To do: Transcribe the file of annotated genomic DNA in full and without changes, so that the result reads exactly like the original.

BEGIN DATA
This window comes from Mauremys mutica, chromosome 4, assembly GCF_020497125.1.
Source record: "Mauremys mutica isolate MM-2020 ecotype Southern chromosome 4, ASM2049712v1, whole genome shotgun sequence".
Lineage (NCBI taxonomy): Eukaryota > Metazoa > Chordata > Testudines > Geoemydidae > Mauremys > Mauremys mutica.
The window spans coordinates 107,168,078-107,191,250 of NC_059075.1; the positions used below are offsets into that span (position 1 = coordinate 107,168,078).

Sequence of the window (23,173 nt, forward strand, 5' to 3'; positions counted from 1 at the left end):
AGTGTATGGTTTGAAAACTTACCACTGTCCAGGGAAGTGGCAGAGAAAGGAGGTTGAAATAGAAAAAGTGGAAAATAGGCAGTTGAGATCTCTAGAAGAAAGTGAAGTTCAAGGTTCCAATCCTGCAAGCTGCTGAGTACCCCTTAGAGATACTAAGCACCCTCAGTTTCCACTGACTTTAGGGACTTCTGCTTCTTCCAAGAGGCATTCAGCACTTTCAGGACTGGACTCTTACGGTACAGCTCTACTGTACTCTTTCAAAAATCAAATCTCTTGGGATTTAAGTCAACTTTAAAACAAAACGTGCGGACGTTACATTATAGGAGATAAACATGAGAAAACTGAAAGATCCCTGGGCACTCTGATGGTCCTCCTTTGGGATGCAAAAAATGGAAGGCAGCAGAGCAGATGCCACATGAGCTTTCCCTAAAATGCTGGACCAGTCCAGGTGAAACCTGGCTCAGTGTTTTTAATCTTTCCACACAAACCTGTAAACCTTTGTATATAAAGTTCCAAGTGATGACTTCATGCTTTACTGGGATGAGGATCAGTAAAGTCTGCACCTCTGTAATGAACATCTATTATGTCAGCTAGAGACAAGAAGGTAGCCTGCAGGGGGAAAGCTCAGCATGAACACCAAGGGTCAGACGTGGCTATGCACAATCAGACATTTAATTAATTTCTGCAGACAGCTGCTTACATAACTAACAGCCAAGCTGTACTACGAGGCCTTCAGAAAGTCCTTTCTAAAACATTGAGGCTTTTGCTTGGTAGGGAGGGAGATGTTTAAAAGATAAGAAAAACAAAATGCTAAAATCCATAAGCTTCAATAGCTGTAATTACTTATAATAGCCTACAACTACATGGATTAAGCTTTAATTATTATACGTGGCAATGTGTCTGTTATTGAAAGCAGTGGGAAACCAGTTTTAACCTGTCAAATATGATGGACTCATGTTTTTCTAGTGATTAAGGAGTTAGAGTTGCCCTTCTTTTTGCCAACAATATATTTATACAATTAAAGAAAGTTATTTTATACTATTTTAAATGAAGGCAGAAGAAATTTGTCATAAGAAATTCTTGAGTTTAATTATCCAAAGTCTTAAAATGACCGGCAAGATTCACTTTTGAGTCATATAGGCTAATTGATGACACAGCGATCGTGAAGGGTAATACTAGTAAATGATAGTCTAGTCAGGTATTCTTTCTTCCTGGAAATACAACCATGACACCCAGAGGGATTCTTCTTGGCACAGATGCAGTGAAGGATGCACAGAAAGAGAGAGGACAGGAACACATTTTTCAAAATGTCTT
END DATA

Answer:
This window comes from Mauremys mutica, chromosome 4, assembly GCF_020497125.1.
Source record: "Mauremys mutica isolate MM-2020 ecotype Southern chromosome 4, ASM2049712v1, whole genome shotgun sequence".
Lineage (NCBI taxonomy): Eukaryota > Metazoa > Chordata > Testudines > Geoemydidae > Mauremys > Mauremys mutica.
The window spans coordinates 107,168,078-107,191,250 of NC_059075.1; the positions used below are offsets into that span (position 1 = coordinate 107,168,078).

Sequence of the window (23,173 nt, forward strand, 5' to 3'; positions counted from 1 at the left end):
AGTGTATGGTTTGAAAACTTACCACTGTCCAGGGAAGTGGCAGAGAAAGGAGGTTGAAATAGAAAAAGTGGAAAATAGGCAGTTGAGATCTCTAGAAGAAAGTGAAGTTCAAGGTTCCAATCCTGCAAGCTGCTGAGTACCCCTTAGAGATACTAAGCACCCTCAGTTTCCACTGACTTTAGGGACTTCTGCTTCTTCCAAGAGGCATTCAGCACTTTCAGGACTGGACTCTTACGGTACAGCTCTACTGTACTCTTTCAAAAATCAAATCTCTTGGGATTTAAGTCAACTTTAAAACAAAACGTGCGGACGTTACATTATAGGAGATAAACATGAGAAAACTGAAAGATCCCTGGGCACTCTGATGGTCCTCCTTTGGGATGCAAAAAATGGAAGGCAGCAGAGCAGATGCCACATGAGCTTTCCCTAAAATGCTGGACCAGTCCAGGTGAAACCTGGCTCAGTGTTTTTAATCTTTCCACACAAACCTGTAAACCTTTGTATATAAAGTTCCAAGTGATGACTTCATGCTTTACTGGGATGAGGATCAGTAAAGTCTGCACCTCTGTAATGAACATCTATTATGTCAGCTAGAGACAAGAAGGTAGCCTGCAGGGGGAAAGCTCAGCATGAACACCAAGGGTCAGACGTGGCTATGCACAATCAGACATTTAATTAATTTCTGCAGACAGCTGCTTACATAACTAACAGCCAAGCTGTACTACGAGGCCTTCAGAAAGTCCTTTCTAAAACATTGAGGCTTTTGCTTGGTAGGGAGGGAGATGTTTAAAAGATAAGAAAAACAAAATGCTAAAATCCATAAGCTTCAATAGCTGTAATTACTTATAATAGCCTACAACTACATGGATTAAGCTTTAATTATTATACGTGGCAATGTGTCTGTTATTGAAAGCAGTGGGAAACCAGTTTTAACCTGTCAAATATGATGGACTCATGTTTTTCTAGTGATTAAGGAGTTAGAGTTGCCCTTCTTTTTGCCAACAATATATTTATACAATTAAAGAAAGTTATTTTATACTATTTTAAATGAAGGCAGAAGAAATTTGTCATAAGAAATTCTTGAGTTTAATTATCCAAAGTCTTAAAATGACCGGCAAGATTCACTTTTGAGTCATATAGGCTAATTGATGACACAGCGATCGTGAAGGGTAATACTAGTAAATGATAGTCTAGTCAGGTATTCTTTCTTCCTGGAAATACAACCATGACACCCAGAGGGATTCTTCTTGGCACAGATGCAGTGAAGGATGCACAGAAAGAGAGAGGACAGGAACACATTTTTCAAAATGTCTT